While Laura was off in Santiago, Karoline and I stopped off in the small town of San Juan, our jumping off point to the Valle de la Luna. It was a long jump for sure, at 3 hours each way, but the spectacle was well worth it!
The valley is in a national park, home to richly coloured rock which has been eroded over the years by rivers and the wind into as many different shapes as your imagination can conjure. It’s quite impressive!
On the way there, we got a sense of quite how much water flows down from the Andes during the rainy season to sculpt the rock. The road was more of a rollercoaster than your conventional tarmac strip, with it curving downwards and then back up in a half-pipe style every couple of hundred metres in order to let the floodwater past. The route is cut off during the wetter months of the year.
As you drive around the park, the different ages of rock are visible in their coloration, with distant red cliffs some 190 million years old and younger grey stone in front. Our guide pointed out the various formations which occasionally needed a bit of imagination to see; check them out in the gallery below. We were also shown the iconic iron balls that you see on any photo of this area. We were under the impression they were going to be huge, so it was somewhat disappointing to find them about 20cm high! Formed naturally from iron in the sands, they’re certainly distinctive and gave us a good chance to play with perspective on our cameras.
On our way home, we stopped at the shrine of Difunta Correa, who according to legend wandered the desert during the civil war of the 1840s to follow her soldier husband. Travelling with her baby, she died of thirst at a roadside, but (as the miracle goes) her son was found alive days later, suckling from his mother’s breast which had kept him alive. Despite being thoroughly rejected by the Catholic church, she’s worshipped by many as a bringer of hope in difficult times. Curiously, she’s also highly venerated by truckers, in small shrines at the roadside across the country, where devotees leave bottles of water to quench her thirst.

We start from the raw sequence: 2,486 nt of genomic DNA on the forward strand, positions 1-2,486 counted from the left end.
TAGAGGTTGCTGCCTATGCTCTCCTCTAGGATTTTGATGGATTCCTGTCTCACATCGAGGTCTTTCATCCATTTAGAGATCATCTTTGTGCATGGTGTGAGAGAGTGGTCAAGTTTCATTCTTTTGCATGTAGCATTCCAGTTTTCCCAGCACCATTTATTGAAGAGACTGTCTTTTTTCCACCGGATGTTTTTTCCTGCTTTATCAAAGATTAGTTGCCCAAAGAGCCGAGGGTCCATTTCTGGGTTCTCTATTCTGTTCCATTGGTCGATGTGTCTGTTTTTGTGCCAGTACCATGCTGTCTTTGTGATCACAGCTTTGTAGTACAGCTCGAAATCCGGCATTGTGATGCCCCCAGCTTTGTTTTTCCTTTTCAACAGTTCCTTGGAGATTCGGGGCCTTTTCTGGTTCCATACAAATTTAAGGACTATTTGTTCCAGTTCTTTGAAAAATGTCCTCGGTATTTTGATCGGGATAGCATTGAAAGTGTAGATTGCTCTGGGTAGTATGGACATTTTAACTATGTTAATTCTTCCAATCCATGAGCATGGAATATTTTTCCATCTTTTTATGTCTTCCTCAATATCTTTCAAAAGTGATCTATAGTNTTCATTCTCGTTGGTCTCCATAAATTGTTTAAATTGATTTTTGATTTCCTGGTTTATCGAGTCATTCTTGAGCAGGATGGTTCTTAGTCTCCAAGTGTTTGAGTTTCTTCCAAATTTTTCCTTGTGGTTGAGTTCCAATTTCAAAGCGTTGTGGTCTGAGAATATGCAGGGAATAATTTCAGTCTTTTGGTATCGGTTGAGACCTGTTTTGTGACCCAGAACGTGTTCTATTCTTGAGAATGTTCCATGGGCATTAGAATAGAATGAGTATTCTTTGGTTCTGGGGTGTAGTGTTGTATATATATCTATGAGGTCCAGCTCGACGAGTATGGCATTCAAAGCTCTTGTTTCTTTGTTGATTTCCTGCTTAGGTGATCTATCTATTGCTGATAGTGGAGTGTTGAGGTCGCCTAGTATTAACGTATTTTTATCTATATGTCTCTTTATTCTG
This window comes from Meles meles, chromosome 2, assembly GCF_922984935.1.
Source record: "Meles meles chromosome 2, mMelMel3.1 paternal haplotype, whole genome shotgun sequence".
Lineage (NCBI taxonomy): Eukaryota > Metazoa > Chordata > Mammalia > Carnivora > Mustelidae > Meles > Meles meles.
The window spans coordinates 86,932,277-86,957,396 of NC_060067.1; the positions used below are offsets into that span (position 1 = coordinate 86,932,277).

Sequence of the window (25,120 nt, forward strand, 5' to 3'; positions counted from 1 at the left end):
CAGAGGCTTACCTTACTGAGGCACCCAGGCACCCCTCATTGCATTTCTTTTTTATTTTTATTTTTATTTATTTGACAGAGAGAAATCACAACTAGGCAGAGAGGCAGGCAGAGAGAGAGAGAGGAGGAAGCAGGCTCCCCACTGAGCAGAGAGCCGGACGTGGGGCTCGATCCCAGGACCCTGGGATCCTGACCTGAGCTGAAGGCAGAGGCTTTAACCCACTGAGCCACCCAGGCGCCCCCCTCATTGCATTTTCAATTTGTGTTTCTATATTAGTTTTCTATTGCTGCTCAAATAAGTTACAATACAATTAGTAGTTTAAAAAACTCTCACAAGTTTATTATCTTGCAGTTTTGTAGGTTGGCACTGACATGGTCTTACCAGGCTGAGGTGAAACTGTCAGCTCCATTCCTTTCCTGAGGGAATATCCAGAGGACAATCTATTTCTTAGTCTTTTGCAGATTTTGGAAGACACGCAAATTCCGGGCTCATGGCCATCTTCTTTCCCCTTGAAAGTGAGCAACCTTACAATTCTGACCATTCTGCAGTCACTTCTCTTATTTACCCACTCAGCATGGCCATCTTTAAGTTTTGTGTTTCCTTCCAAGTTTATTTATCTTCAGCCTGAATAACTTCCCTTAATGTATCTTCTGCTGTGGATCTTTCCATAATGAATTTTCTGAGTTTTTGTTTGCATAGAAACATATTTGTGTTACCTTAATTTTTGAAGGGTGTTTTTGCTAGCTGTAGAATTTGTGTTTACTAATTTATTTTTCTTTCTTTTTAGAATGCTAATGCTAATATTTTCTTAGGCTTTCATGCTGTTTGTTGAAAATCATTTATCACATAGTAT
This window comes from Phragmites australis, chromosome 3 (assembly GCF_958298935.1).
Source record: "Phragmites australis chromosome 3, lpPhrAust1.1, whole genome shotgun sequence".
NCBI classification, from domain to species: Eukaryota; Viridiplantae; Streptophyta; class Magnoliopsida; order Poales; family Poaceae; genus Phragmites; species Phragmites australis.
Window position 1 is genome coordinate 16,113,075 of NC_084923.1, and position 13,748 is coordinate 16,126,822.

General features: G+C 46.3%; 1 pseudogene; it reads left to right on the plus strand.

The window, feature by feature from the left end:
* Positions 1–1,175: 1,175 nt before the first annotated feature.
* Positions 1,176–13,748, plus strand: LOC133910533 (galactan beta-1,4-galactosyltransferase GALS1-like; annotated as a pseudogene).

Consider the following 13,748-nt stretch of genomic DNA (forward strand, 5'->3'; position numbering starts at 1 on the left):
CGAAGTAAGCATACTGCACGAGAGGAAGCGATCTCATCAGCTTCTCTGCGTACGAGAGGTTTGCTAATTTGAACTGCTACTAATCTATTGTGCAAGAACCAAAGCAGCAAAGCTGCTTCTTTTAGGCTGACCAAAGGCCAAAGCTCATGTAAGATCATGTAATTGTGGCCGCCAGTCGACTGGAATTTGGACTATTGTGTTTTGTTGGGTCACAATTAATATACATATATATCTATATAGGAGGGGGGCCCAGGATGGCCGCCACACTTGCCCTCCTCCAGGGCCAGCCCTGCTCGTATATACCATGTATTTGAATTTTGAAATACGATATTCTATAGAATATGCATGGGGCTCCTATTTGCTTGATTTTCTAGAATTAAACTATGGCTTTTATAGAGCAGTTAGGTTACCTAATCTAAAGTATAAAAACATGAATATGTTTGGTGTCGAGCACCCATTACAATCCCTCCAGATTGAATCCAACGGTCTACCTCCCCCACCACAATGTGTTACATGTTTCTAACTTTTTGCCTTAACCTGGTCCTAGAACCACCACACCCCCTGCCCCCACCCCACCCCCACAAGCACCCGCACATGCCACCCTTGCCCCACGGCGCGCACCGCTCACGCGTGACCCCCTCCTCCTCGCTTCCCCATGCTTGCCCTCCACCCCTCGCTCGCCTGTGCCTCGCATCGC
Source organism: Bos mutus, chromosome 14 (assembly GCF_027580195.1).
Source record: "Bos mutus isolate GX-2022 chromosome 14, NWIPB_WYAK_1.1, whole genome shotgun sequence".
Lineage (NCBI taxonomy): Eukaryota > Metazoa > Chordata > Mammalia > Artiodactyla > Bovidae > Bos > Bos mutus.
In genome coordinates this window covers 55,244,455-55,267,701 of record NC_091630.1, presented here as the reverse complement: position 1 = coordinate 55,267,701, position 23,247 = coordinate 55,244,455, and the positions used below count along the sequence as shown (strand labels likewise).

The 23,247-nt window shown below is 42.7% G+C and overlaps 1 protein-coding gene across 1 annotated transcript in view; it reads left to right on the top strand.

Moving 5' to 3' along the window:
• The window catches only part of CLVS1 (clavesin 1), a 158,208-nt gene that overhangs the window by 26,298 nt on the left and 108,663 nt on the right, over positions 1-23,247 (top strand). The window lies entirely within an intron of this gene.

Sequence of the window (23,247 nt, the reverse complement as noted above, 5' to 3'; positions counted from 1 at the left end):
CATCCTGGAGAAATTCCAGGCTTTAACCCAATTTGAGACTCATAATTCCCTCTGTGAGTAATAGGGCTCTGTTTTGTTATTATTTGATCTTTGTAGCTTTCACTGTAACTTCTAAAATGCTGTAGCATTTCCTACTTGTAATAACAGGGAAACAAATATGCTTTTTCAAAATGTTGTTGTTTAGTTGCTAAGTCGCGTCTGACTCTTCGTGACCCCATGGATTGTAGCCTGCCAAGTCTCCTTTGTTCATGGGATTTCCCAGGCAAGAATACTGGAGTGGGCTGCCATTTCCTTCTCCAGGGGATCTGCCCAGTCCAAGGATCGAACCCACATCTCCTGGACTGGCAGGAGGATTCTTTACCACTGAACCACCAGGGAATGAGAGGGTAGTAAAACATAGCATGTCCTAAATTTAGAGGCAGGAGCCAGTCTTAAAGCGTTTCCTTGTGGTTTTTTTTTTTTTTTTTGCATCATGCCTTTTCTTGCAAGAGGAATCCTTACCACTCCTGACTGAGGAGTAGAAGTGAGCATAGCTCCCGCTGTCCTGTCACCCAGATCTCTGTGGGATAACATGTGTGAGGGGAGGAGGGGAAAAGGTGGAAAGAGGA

It was a very strange place. Firstly, the scale – despite being in the middle of nowhere, it is hugely popular, with up to 200,000 visitors over holiday periods. The site of her death is marked by some 17 chapels, and a village has sprung up around them, with a school, restaurants, and even hotels. In each chapel is a graphic depiction of the dead woman, and every available inch of space is lined with offerings from those wishing to improve their luck. One chapel is filled with models of trucks, buses and cars; another with medals and sports kit of different teams across the country. We were surprised to hear that every year, the whole place is cleared of offerings – and every year hundreds of thousands more are put in their place.
Perhaps what is most surprising of all is to see such conviction in this icon, contravening the Vatican in what is such a strongly religious country. Across Asia, we saw icon worship in many forms through religion, and I guess this is much the same – but I hadn’t expected to find large numbers of Catholics worshipping someone who is not officially considered a Saint. Despite all the authority of the church, it makes one think how fickle religious devotion can be – and also how powerful it is too.
As we drove back to San Juan in the late afternoon, bright shards of sunlight burst through the clouds over the darkening landscape, casting an appropriate sense of awe on both the natural and human phenomena around us.